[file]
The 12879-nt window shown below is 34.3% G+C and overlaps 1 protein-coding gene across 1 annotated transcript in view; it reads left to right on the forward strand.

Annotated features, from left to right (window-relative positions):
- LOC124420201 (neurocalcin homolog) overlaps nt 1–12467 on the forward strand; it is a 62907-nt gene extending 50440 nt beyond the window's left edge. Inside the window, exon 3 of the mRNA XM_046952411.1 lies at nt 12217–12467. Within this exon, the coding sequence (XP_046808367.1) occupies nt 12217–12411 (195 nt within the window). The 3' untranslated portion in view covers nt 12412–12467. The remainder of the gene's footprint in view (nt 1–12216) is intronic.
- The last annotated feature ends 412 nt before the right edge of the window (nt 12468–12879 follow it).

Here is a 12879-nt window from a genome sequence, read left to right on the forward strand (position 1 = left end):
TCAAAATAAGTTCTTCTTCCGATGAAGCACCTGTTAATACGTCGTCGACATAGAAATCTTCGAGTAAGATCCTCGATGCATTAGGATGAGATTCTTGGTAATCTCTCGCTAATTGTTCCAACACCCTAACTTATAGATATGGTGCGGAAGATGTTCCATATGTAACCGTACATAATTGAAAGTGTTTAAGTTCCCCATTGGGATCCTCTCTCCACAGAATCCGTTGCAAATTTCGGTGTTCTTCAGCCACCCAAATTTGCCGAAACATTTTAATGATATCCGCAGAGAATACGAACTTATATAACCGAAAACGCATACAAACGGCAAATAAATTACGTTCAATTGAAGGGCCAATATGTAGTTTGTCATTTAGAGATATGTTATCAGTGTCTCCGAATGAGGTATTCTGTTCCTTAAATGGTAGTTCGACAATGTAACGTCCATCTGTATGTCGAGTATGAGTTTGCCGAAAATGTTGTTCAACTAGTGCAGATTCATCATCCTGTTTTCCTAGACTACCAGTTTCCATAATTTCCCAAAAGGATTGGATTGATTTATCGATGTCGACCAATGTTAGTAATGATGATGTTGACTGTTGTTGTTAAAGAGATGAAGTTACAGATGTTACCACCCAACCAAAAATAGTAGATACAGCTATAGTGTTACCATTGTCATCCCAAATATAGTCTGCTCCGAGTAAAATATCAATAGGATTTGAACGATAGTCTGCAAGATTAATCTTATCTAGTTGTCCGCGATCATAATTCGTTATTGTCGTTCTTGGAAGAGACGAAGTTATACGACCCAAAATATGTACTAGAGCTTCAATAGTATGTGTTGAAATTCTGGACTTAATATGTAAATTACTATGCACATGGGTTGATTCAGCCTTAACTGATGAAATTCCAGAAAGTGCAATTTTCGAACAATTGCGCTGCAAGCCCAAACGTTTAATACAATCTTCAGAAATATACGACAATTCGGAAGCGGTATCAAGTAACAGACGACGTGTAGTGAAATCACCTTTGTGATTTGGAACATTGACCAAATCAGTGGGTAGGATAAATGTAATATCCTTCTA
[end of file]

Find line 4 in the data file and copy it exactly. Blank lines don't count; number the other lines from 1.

- The last annotated feature ends 412 nt before the right edge of the window (nt 12468–12879 follow it).